The API reported Cushing crude oil stocks decreased by 0.454 million barrels or the first draw after three weeks of builds. The API and EIA have been very much in sync on Cushing crude oil stocks and as such we should see a similar draw in Cushing in the EIA report. Directionally it is bearish for the spread but at the moment the spread momentum is still biased toward the widening pattern. The July spread is in the vicinity of the $10/bbl technical resistance area. The short term direction is likely to be dependent on the outcome of Cushing and PADD 2 stocks in today EIA report.
My projections for this week’s inventory report are summarized in the following table. I am expecting a small draw in crude oil inventories, a modest build in distillate fuel... as many areas of the US returned to spring like temperatures during the report period... and a modest post-holiday build in gasoline stocks.
I am expecting crude oil stocks to decrease by about 0.2 million barrels. If the actual numbers are in sync with my projections the year over year comparison for crude oil will now show a surplus of 12.8 million barrels while the overhang versus the five year average for the same week will come in around 41.6 million barrels.
I am expecting crude oil stocks in Cushing, Ok to decline slightly after a month of builds. This will be neutral to slightly bearish for the Brent/WTI spread but as discussed in detail above other factors are in play that are driving the spread in its current widening trend.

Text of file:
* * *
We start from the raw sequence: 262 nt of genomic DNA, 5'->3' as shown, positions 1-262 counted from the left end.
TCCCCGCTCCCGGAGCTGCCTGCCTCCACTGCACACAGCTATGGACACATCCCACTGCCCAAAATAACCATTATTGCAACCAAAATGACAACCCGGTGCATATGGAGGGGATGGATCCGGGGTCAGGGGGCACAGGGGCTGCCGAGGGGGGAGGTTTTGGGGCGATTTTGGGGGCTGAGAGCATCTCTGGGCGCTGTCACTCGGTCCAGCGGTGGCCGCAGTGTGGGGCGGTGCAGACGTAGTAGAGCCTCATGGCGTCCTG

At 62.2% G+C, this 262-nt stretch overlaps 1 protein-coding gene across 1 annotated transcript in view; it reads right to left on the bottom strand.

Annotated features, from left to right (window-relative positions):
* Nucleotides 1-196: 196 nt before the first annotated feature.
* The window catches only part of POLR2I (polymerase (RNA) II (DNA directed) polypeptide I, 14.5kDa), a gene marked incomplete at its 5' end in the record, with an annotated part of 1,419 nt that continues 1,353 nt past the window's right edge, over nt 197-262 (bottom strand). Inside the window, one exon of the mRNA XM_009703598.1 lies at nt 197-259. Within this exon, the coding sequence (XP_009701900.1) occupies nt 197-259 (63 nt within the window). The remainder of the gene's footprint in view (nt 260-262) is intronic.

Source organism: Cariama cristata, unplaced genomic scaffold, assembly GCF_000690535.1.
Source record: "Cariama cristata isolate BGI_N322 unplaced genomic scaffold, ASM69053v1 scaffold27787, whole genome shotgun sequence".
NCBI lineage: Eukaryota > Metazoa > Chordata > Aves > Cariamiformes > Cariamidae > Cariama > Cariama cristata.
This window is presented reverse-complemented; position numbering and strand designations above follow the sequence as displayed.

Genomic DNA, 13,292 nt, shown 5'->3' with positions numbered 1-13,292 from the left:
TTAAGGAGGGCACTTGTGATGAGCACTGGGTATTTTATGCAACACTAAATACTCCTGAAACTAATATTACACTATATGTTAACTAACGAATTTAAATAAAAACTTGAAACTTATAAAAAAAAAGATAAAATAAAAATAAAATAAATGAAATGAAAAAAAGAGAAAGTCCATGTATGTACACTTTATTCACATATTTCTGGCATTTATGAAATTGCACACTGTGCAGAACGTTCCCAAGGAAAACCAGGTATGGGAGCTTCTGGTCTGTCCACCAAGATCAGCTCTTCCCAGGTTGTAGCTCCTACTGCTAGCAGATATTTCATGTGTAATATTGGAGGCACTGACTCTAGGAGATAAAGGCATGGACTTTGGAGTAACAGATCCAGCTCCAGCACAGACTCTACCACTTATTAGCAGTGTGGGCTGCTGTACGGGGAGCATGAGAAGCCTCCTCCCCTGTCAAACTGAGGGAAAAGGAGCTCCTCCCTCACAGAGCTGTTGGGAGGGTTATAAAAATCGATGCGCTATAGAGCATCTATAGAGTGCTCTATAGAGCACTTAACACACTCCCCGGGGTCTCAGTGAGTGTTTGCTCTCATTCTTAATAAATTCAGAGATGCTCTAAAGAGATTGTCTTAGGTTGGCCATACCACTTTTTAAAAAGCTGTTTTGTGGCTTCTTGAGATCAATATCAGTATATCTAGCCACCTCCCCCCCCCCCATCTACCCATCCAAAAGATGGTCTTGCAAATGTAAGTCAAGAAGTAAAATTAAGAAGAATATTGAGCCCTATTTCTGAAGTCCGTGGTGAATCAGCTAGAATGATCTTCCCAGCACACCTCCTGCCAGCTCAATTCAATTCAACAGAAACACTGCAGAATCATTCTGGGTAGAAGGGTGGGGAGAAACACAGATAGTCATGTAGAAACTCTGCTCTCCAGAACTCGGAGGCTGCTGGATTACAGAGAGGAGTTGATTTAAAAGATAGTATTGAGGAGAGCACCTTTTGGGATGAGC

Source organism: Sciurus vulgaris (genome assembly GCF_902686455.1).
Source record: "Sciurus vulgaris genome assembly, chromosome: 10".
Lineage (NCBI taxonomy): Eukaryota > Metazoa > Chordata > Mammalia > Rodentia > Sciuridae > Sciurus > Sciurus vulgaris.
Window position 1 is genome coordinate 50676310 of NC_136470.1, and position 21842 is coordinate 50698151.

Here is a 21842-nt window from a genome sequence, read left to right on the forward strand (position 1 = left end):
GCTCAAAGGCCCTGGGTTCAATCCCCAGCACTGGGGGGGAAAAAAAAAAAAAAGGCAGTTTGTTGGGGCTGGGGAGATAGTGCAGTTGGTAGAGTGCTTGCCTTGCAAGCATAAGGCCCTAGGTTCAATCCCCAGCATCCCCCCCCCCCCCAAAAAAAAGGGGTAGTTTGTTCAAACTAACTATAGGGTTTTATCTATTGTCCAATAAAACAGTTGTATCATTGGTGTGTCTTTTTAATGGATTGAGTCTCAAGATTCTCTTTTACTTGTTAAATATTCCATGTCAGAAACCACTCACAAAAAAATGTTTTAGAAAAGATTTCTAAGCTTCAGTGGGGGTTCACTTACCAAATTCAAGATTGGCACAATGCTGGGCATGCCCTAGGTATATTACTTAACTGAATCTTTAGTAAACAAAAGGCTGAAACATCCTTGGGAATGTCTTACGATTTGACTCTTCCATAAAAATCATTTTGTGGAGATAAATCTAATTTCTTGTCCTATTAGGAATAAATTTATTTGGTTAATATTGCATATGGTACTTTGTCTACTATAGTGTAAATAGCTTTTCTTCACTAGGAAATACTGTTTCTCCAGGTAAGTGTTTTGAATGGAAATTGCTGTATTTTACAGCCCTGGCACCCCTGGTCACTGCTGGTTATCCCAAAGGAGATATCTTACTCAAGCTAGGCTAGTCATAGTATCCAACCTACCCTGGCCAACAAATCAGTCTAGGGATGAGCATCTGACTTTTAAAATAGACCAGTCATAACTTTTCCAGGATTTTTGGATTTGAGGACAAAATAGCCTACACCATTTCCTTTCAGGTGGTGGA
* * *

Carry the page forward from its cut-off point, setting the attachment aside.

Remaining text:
With refinery runs expected to increase by 0.4% I am expecting a modest build in gasoline stocks. Gasoline stocks are expected to increase by 1.1 million barrels which would result in the gasoline year over year surplus of around 16.8 million barrels while the surplus versus the five year average for the same week will come in around 10.6 million barrels.
Distillate fuel is projected to increase by 1.5 million barrels. If the actual EIA data is in sync with my distillate fuel projection inventories versus last year will likely now be about 2.2 million barrels below last year while the deficit versus the five year average will come in around 13.7 million barrels.
The following table compares my projections for this week's report (for the categories I am making projections with the change in inventories for the same period last year. As you can see from the table last year's inventories are mostly in directional sync with some differences compared to last year’s changes. As such if the actual data is in line with the projections there will be modest changes in the year over year inventory comparisons for most everything in the complex.
I am maintaining my view of the entire complex at neutral but keeping my bias at cautiously bearish as prices have breached the current support level. Global demand growth is still looking like it is turning to the downside. Even the externals have turned into the negative area in the short term.
I am maintaining my view at neutral and bias at cautiously bearish after this week’s price reversal and breaching of the range support level driven by a neutral inventory report and a fundamental picture that is looking much less supportive than over the last few weeks.
Markets are mostly higher as shown in the following table.
Dominick A. Chirichella